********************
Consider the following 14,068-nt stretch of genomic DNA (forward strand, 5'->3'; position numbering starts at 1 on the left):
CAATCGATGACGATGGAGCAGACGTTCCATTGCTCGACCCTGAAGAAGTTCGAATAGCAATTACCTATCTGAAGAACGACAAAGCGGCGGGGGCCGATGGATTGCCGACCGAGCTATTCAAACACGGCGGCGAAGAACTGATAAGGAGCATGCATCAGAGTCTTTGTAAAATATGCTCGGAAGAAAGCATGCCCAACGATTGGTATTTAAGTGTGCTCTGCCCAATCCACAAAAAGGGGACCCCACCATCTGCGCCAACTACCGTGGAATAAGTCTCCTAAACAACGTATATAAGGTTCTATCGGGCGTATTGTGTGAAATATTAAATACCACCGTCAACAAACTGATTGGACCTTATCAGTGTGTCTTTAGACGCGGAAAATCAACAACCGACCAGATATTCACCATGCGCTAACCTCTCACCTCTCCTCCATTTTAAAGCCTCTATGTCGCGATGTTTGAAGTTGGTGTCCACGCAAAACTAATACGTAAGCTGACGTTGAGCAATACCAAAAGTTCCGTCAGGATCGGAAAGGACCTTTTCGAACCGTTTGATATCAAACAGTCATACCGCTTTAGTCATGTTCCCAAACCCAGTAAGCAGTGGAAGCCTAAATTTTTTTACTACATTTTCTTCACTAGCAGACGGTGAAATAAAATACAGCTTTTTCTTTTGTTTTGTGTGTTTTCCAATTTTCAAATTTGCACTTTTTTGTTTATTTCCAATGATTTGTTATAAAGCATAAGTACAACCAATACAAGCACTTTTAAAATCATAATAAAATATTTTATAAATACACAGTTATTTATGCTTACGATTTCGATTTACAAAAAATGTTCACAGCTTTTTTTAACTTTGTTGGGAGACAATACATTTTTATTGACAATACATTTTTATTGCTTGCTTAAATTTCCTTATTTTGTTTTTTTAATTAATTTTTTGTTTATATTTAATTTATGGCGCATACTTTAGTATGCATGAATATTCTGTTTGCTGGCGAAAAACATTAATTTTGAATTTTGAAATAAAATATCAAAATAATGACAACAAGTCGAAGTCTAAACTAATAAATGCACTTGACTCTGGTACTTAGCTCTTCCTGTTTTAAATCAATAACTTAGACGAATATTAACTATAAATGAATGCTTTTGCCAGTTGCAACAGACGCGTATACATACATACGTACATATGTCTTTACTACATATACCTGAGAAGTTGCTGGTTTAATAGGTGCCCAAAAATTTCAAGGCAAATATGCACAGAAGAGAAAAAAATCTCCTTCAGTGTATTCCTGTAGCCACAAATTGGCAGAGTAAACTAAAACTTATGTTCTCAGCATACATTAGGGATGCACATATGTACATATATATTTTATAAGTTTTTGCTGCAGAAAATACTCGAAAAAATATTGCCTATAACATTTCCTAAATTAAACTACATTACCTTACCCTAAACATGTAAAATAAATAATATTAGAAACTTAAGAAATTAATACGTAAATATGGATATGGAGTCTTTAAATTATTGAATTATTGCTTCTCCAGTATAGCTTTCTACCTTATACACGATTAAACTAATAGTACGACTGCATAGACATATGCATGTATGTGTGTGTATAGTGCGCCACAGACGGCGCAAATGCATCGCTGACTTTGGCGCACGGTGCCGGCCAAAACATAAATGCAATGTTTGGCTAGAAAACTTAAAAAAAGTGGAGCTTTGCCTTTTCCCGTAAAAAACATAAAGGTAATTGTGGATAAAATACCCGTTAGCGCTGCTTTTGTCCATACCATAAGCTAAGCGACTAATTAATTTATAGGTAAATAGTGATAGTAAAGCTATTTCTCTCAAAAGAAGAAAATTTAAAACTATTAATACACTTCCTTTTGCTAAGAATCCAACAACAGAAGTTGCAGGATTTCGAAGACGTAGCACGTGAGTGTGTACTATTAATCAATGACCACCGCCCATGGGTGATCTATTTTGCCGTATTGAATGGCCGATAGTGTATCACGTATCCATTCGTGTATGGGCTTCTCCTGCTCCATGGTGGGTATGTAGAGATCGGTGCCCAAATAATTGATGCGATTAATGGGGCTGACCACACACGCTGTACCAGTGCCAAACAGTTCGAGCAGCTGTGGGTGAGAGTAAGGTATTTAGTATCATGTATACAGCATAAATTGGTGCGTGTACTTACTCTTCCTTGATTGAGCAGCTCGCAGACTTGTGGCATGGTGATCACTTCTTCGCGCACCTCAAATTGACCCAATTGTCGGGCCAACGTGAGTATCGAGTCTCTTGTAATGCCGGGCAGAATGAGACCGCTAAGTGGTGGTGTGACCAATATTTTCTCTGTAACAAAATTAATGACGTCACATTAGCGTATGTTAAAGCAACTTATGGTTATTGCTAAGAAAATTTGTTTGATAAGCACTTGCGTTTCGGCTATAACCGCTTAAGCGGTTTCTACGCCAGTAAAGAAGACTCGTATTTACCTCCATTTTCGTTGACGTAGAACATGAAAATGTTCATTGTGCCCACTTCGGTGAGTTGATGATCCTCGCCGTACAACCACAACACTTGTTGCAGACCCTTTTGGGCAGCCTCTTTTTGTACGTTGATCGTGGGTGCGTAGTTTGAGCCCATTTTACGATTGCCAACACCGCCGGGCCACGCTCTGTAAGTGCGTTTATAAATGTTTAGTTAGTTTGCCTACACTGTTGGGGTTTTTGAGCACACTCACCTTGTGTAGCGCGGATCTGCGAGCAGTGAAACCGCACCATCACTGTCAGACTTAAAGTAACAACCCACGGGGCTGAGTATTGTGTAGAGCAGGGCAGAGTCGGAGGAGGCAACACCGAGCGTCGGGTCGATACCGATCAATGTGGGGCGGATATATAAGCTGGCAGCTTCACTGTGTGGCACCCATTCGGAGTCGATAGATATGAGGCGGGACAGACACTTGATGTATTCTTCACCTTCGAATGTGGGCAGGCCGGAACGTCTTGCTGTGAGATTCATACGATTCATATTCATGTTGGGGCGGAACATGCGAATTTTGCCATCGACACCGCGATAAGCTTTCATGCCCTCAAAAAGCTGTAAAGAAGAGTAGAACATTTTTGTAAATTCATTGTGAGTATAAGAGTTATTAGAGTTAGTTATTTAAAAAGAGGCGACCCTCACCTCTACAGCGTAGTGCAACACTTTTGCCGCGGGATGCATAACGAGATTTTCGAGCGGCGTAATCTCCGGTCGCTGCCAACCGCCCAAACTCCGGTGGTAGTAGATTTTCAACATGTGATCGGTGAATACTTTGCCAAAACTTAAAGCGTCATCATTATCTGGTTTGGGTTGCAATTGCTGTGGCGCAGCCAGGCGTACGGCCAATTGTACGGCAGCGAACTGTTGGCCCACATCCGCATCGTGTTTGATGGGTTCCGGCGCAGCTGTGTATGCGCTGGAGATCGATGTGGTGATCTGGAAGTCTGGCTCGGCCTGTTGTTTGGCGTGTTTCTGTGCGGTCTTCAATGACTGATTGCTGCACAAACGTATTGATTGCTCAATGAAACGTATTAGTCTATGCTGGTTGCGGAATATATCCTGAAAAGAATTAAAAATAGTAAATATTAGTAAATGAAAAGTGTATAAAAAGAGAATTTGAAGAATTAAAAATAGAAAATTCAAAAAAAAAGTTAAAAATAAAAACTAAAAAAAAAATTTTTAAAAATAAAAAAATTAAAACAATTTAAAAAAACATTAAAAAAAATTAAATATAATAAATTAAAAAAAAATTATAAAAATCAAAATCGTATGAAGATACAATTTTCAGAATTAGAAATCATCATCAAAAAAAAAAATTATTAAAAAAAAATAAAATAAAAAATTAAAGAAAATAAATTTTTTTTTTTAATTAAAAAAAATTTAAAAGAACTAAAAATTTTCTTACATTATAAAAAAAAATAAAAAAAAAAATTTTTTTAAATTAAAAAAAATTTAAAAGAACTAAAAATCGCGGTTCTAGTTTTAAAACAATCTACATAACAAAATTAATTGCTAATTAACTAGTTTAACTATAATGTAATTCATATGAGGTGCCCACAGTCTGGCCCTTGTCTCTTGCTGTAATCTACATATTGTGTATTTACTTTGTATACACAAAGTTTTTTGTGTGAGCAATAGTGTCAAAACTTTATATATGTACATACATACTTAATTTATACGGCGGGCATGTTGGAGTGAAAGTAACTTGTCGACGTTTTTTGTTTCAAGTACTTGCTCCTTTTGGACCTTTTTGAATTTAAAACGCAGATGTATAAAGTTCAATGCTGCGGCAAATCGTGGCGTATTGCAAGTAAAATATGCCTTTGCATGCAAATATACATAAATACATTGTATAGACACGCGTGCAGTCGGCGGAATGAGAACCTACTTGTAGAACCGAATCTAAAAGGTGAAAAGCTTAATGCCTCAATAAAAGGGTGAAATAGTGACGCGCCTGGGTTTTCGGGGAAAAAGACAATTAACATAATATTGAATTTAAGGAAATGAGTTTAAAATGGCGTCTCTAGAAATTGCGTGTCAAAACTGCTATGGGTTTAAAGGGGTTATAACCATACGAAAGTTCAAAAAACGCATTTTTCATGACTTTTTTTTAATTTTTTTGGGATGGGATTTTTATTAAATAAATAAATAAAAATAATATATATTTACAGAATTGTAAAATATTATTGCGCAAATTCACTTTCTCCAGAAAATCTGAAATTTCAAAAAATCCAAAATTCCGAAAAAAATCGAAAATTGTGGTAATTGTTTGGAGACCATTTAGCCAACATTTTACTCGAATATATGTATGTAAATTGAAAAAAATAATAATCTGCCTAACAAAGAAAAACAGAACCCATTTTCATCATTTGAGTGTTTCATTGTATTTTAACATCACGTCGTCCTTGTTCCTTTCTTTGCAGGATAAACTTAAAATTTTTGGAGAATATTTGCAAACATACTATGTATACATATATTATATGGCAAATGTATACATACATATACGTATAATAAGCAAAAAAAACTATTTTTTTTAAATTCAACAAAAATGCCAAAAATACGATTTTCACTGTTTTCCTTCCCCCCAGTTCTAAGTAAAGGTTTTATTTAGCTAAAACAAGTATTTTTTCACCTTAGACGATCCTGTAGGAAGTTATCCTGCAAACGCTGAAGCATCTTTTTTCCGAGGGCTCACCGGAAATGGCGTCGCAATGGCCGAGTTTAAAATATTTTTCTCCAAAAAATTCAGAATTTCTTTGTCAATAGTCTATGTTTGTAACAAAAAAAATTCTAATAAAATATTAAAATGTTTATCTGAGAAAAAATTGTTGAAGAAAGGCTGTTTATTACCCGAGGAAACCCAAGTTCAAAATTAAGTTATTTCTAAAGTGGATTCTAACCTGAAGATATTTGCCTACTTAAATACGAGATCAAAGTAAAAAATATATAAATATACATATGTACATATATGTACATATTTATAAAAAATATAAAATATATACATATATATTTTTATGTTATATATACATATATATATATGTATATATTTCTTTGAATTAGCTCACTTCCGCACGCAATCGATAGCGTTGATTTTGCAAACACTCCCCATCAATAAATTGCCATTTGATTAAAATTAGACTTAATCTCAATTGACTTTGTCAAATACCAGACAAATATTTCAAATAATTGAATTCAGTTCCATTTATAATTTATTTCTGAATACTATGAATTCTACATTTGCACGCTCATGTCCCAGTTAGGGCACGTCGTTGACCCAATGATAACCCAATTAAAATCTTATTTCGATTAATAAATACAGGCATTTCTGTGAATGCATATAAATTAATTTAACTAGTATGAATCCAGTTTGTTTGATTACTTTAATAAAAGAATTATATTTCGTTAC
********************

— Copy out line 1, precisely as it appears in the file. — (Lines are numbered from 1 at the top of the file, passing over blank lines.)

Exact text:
Consider the following 14,068-nt stretch of genomic DNA (forward strand, 5'->3'; position numbering starts at 1 on the left):